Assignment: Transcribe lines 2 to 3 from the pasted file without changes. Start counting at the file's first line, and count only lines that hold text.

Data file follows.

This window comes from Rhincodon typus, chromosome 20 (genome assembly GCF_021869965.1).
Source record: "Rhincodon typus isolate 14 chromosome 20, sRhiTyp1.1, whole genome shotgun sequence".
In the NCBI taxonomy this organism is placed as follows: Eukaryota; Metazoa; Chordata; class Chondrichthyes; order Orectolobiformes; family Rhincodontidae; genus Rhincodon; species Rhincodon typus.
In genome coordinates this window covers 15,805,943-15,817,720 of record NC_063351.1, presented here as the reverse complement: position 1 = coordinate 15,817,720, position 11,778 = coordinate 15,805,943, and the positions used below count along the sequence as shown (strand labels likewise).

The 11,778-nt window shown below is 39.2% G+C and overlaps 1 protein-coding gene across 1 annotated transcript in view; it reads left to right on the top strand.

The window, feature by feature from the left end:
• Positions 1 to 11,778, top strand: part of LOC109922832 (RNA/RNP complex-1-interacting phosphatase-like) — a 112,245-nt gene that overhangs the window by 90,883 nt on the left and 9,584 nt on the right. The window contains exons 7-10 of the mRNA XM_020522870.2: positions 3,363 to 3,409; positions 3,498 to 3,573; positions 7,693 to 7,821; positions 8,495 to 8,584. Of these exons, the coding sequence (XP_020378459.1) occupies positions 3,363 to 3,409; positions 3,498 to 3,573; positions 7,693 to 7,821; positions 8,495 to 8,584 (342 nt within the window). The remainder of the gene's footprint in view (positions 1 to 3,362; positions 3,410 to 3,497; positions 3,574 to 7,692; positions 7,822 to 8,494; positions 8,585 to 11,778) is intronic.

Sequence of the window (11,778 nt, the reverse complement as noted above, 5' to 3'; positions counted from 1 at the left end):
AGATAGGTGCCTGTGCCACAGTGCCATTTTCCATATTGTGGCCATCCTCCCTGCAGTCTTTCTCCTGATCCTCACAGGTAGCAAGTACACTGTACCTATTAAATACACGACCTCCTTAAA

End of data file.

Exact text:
Source record: "Rhincodon typus isolate 14 chromosome 20, sRhiTyp1.1, whole genome shotgun sequence".
In the NCBI taxonomy this organism is placed as follows: Eukaryota; Metazoa; Chordata; class Chondrichthyes; order Orectolobiformes; family Rhincodontidae; genus Rhincodon; species Rhincodon typus.